Fig and Lavender Goat Cheese Pastries...



I think this may be the fancy-est dessert I have made to date.

The inspiration struck on Tuesday at the local farmers market in downtown Eugene. If you live near here and have not checked out the weekday market it is amazing. The focus is on local produce AND local food products. I tried some really beautiful rose petal jam (for the life of me I cant figure out why I did not buy a jar!), homemade shortbread, an assortment of flavored goat cheeses, and fresh figs.  The figs made it home with me along with a flat of assorted berries and cherries. I will be back next week for that jam!

I was going to make a gellate or something like a rustic pie but the figs are so delicate I thought puff pastry would be a better match. I have never made puff from scratch... someday... so I used frozen squares. This way you can make this super fast!

Fig and Lavender Goat Cheese Pastries

4 fresh figs

4oz of goat cheese 

Lavender- to taste

1 teaspoon honey

1/4 cup Almond meal

sugar for sprinkling

Preheat oven to 400 degrees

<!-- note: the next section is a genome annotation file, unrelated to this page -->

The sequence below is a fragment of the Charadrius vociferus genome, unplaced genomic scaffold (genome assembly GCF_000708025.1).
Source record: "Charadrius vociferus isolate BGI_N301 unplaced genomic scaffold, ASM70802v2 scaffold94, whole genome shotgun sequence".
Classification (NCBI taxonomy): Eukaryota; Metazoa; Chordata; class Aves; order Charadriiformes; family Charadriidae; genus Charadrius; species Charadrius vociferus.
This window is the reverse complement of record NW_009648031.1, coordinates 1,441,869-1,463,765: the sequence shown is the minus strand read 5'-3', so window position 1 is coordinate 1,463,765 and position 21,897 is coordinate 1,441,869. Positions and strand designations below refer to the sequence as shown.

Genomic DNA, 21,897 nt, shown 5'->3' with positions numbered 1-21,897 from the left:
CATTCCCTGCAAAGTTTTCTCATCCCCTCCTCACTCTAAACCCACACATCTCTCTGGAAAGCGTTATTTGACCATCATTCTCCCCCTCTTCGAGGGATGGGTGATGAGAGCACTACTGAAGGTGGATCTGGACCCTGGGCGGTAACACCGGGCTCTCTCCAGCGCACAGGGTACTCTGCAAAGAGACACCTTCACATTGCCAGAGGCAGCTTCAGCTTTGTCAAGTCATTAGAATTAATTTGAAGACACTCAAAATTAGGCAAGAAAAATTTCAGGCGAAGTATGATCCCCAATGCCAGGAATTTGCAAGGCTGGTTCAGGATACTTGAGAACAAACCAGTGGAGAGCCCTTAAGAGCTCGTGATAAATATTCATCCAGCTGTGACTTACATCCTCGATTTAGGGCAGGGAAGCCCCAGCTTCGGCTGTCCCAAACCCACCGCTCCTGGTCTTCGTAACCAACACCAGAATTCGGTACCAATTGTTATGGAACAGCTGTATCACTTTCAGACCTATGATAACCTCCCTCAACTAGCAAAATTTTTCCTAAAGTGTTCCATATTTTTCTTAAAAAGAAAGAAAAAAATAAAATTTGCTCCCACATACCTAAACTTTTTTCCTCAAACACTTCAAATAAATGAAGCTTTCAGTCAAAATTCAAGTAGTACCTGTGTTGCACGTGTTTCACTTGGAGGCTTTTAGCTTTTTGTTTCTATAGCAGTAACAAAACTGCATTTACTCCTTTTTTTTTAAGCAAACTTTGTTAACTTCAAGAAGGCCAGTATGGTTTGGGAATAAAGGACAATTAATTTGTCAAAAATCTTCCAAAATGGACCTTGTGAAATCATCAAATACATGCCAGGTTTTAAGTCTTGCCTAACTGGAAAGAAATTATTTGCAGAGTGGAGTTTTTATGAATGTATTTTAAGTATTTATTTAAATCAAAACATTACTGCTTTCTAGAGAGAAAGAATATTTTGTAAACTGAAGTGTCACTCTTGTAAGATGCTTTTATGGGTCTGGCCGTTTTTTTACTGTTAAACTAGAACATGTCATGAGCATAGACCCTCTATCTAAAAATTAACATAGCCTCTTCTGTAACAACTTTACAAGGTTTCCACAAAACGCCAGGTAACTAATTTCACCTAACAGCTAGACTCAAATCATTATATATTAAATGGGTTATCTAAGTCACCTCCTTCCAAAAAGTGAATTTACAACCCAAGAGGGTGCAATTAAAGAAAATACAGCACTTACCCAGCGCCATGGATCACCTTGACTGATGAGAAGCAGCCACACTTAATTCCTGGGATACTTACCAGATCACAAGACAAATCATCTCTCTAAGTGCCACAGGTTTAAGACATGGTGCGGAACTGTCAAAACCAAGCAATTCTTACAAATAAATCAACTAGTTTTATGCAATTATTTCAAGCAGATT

To make the lavender goat cheese let the cheese soften to room temperature and mix in a couple of crushed lavender buds and the teaspoon of honey. Mix it well and taste. If you want a stronger lavender flavor keep crushing and adding and tasting until you get to your desired strength. I tend to go light on the lavender giving it just a hint in the pastry...

Slice the stem off your FRESH delicious figs and slice into 4 slices.

arrange your puff pastry however you like. I made a little box by slicing off the edges andattaching them with water on a square of pastry.

Spread 1/4 of your cheese on the pastry then coat with the almond meal add the figs, a drizzle of honey, and some lavender flowers (this is optional).

Brush the exposed pastry dough with an egg wash.

Place in oven and bake for about 20 minutes or until pastry has turned golden, the goat cheese has puffed up, and the figs are juicy!

Monday, July 20, 2009

Sorry Cake Slice Bakers

I was at the Oregon Country Fair and could not be persauded to turn on my oven!

Friday, July 17, 2009

I think I finally get the whole cupcake thing...

Blood orange buttercream frosting and a vanilla cupcake!

I have ordered a cupcake only cook book... sigh... It has begun.

Miss Edna Faust's Blue Ribbon Pound Cake